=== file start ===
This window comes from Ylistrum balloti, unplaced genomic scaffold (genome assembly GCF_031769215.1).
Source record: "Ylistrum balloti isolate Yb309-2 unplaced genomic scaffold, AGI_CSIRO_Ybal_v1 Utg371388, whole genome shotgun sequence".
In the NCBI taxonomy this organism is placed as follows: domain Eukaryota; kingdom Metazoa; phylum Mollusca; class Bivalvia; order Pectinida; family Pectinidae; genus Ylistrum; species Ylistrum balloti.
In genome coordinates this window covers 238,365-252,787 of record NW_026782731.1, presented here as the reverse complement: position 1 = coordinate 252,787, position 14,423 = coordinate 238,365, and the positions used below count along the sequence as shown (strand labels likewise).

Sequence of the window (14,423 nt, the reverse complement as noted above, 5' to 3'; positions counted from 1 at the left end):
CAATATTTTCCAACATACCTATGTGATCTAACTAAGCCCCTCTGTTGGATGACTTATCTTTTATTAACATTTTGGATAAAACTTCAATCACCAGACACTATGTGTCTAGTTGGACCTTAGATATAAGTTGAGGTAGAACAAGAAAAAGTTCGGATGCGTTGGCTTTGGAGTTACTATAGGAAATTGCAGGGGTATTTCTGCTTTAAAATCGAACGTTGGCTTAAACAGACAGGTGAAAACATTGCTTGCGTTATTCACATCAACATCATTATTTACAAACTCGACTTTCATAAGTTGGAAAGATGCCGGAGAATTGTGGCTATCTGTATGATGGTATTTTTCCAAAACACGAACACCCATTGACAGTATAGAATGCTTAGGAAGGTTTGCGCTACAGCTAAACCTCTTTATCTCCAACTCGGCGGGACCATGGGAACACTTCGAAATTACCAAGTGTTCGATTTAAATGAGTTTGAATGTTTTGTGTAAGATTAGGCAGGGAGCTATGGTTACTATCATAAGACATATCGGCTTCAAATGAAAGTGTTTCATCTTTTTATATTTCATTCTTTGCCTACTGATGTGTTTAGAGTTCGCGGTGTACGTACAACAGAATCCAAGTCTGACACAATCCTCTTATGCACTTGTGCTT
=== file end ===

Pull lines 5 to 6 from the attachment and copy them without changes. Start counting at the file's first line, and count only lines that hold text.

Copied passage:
Sequence of the window (14,423 nt, the reverse complement as noted above, 5' to 3'; positions counted from 1 at the left end):
CAATATTTTCCAACATACCTATGTGATCTAACTAAGCCCCTCTGTTGGATGACTTATCTTTTATTAACATTTTGGATAAAACTTCAATCACCAGACACTATGTGTCTAGTTGGACCTTAGATATAAGTTGAGGTAGAACAAGAAAAAGTTCGGATGCGTTGGCTTTGGAGTTACTATAGGAAATTGCAGGGGTATTTCTGCTTTAAAATCGAACGTTGGCTTAAACAGACAGGTGAAAACATTGCTTGCGTTATTCACATCAACATCATTATTTACAAACTCGACTTTCATAAGTTGGAAAGATGCCGGAGAATTGTGGCTATCTGTATGATGGTATTTTTCCAAAACACGAACACCCATTGACAGTATAGAATGCTTAGGAAGGTTTGCGCTACAGCTAAACCTCTTTATCTCCAACTCGGCGGGACCATGGGAACACTTCGAAATTACCAAGTGTTCGATTTAAATGAGTTTGAATGTTTTGTGTAAGATTAGGCAGGGAGCTATGGTTACTATCATAAGACATATCGGCTTCAAATGAAAGTGTTTCATCTTTTTATATTTCATTCTTTGCCTACTGATGTGTTTAGAGTTCGCGGTGTACGTACAACAGAATCCAAGTCTGACACAATCCTCTTATGCACTTGTGCTT